African Journal of
Agricultural Research

  • Abbreviation: Afr. J. Agric. Res.
  • Language: English
  • ISSN: 1991-637X
  • DOI: 10.5897/AJAR
  • Start Year: 2006
  • Published Articles: 6091

Full Length Research Paper

Growth and yield performance of selected upland and lowland rainfed rice varieties grown in farmers’ and researchers’ managed fields at Ifakara, Tanzania

KITILU M. J. F.
  • KITILU M. J. F.
  • Department of Botany, College of Natural and Applied Sciences, University of Dar Es Salaam, Tanzania.
  • Google Scholar
NYOMORA A. M. S.
  • NYOMORA A. M. S.
  • Department of Botany, College of Natural and Applied Sciences, University of Dar Es Salaam, Tanzania.
  • Google Scholar
CHARLES J.
  • CHARLES J.
  • Department of Botany, College of Natural and Applied Sciences, University of Dar Es Salaam, Tanzania.
  • Google Scholar


  •  Received: 06 October 2018
  •  Accepted: 17 December 2018
  •  Published: 24 January 2019

Abstract

Bridging the yield gaps is of major concern to rice breeders and agronomists under rainfed rice cultivation. The yield performance of lowland and upland rainfed rice varieties was investigated in farmers’ and researchers’ field conditions at four locations in Ifakara. Selected agronomic practices namely; recommended fertilizer (80 kgN/ha), spacing of 20 cm × 20 cm, weed free fields and high yielding varieties of TXD306, Komboka and Tai for lowland rainfed, and NERICA1, NERICA2 and NERICA4 for upland rainfed rice. Moreover, farmer selected varieties Supa India and WahiPesa were used as the local control in this research. The study revealed that yield performance of lowland rainfed rice varieties and in farmers’ fields ranged between 2.9 and 6.9 t ha-1, while in the upland rainfed rice the yield ranged between 2.5 and 5.4 t ha-1. This was similar to yield that was obtained from the researchers’ fields which ranged between 2.4 and 8.5 t ha-1 in lowland and between 1.8 and 4.8 t ha-1 in upland fields. The yield gap analysis revealed that the gap of between 35 and 60% previously reported in lowland rice was narrowed to 0 to 12.1%, while in the upland rice from  24.5 to 28.6% previously  reported to 0%  and excess yield over the potential yields and yields previously reported by farmers. The performance of all improved rice varieties at farmers and researchers’ field were significantly higher compared to the local check varieties Supa India and WahiPesa. It was concluded that, providing farmers with selected good agronomic practices and supervision of farmers in field management activities enhanced rice productivity under farmers’ conditions and narrowed or bridged the yield gaps that existed.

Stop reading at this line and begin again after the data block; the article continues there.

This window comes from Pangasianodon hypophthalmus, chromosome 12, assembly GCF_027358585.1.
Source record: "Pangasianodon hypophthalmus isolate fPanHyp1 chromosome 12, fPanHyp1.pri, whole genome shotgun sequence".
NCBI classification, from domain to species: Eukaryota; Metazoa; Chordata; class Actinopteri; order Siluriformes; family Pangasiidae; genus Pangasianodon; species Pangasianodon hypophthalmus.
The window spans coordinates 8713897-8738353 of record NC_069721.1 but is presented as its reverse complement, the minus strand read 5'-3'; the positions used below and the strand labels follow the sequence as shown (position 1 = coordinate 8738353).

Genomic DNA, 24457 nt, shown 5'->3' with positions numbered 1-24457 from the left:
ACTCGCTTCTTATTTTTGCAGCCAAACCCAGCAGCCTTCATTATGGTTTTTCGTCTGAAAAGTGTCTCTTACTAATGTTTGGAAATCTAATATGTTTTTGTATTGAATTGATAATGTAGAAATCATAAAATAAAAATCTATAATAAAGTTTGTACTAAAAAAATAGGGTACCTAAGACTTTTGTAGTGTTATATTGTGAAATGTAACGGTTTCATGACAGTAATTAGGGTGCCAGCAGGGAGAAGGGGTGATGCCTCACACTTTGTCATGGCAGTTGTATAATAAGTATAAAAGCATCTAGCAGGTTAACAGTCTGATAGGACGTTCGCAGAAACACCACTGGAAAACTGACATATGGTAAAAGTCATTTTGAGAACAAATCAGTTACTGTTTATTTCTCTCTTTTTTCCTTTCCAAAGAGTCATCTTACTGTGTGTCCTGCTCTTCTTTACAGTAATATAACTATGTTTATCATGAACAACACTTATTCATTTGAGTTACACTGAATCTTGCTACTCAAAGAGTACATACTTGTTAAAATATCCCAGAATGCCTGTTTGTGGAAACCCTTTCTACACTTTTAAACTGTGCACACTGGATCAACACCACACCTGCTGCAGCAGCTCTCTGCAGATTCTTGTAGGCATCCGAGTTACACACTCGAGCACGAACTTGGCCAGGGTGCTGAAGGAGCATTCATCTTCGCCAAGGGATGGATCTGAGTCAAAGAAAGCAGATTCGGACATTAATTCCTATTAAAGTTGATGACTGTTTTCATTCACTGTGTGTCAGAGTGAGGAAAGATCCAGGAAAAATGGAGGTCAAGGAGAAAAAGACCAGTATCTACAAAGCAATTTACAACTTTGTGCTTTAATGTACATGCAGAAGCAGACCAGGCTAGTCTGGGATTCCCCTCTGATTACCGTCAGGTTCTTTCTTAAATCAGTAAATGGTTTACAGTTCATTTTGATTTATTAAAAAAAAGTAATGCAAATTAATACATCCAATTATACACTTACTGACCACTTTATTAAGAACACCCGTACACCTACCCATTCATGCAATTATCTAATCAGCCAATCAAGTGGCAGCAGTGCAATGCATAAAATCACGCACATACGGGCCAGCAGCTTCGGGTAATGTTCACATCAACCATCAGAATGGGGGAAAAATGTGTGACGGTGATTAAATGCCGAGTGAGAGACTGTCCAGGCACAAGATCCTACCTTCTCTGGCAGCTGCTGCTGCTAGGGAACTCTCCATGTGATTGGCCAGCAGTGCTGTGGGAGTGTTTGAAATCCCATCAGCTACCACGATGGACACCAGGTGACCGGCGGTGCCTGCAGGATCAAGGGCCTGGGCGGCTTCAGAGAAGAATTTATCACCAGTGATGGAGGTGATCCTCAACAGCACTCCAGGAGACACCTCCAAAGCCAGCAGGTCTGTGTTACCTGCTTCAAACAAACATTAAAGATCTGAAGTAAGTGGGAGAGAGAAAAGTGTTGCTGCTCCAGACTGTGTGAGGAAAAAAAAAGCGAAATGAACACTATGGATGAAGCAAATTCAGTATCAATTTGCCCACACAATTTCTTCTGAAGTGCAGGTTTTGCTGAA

Key words: Upland rice, good agronomic practices (GAPs), lowland rice, productivity, yield gaps.